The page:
About our Blogger:  Jenifer Markowitz is a forensic nursing consultant who specializes in issues related to sexual assault and domestic violence, including medical-forensic examinations and professional education and curriculum development. In addition to teaching at workshops and conferences around the world, she provides expert testimony, case consultation, and technical assistance; and develops training materials, resources, and publications. Much of her work can be found on her website, Forensic Healthcare Online, a space dedicated to helping forensic clinicians access current science and clinical guidance.

Blog Description: This blog mines the vast online world of nonprofit and healthcare management, public policy and forensic education information to bring you accessible (and usually free) resources to keep your SANE programs healthy.

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I spend so much of my time talking about various online events for continuing education that I sometimes forget 1.) that some people still have money to actually go to trainings and conferences; and 2.) that there's really no substitute for the networking and collegial interaction that goes on at trainings and conferences. For those of you looking at spending some budget funds on live events, March and April are traditionally packed with good stuff, and this year's no exception, no matter what region you're in:

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Over at RWJF's Future of Nursing blog, Dean Marla Salmon, from the University of Washington School of Nursing poses the question, what do we need to teach the nurse of tomorrow? This is a pretty important question, and one we have discussed frequently here at the sustainability project.

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Here's a practical concept for all of you managers: managing up. It's the idea of positioning people so as to accentuate the positive. You can manage up your boss, your staff and even your organization. When you think about how managing up creates an environment where people feel valued and respected, the sustainability implications become pretty clear: easier to recruit, easier to retain.
 

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Many of you are probably working on some aspect of grant writing and/or fundraising right now. I know I am. So I was really interested in this short article published over at Network for Good on 6 words every nonprofit should avoid. I'm not going to say a lot about it, since it's a pretty self-explanatory piece, except this: all 6 words show up (often) in my most recent grant application.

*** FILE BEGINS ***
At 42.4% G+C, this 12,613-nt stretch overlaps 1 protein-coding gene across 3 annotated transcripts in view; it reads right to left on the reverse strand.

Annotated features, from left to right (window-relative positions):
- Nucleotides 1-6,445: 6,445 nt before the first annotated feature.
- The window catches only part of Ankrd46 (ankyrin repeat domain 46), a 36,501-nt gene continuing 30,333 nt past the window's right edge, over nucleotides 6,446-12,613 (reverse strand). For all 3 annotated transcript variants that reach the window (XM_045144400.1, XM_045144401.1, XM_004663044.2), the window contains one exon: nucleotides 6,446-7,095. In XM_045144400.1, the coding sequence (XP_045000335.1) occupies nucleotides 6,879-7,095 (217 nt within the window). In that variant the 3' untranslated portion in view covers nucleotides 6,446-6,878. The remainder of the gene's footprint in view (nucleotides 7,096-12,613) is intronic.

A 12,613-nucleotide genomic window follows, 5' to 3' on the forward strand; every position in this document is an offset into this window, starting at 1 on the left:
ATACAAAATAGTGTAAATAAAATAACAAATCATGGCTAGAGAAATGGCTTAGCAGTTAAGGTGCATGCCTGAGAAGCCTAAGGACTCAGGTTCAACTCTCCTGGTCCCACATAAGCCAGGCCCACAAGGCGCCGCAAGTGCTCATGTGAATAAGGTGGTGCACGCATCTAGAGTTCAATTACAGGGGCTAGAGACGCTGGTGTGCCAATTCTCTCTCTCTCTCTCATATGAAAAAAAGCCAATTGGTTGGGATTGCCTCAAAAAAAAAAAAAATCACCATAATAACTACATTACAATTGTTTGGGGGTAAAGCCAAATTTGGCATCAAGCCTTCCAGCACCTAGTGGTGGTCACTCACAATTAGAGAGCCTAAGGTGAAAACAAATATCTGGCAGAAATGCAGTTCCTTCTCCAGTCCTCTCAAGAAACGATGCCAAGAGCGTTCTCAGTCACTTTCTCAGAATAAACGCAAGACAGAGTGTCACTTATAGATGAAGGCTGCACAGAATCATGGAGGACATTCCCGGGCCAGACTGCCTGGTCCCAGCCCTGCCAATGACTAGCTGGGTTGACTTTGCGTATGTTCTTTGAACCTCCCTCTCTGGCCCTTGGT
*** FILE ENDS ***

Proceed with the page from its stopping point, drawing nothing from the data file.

Damn.
 

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Forensic nurse examiners are by and large late adopters when it comes to technology. While it's fantastic to see so many of you creating pages and posting regularly on Facebook, there's still some untapped potential for spreading information in a far simpler and quicker manner: Twitter.
 

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I am a hothead. Anyone reading this who knows me is smiling and nodding right now, because they know my default setting is holler. So I was intrigued by this post over at The Happiness Project last week about under-reacting to problems. That's not to say the post's author advocates ignoring or minimizing problems; simply that as she points out, not every problem requires a full-bore freakout.

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An issue that often comes up when we discuss SANE program sustainability is getting away from the "any warm body" method of staffing. Really looking instead at competencies and clear communication between program managers and prospective SANEs about the expectations and requirements of the role, so that both parties go into the relationship with open eyes. (You'd be stunned at how many people have told me that they've downplayed the realities of the job for fear of scaring new staff members away--bad strategy, by the way.) 
 

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 PBS began airing a new series this month, This Emotional Life. I have not watched it yet (having just heard about it this morning), but I have spent the last hour combing through their website, and I have to say, it's a treasure trove of great information. Not only does the series clearly deal with relevant issues such as trauma, resiliency, etc., but the site provides a host of resources addressing those issues.

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We've been talking a lot this week about what good leadership looks like. I would suggest that good leadership requires a certain amount of kind (as opposed to nice). Several years ago Susan Cramm wrote about compassionate leadership over at the HBR blog, which I think takes us to a similar place.

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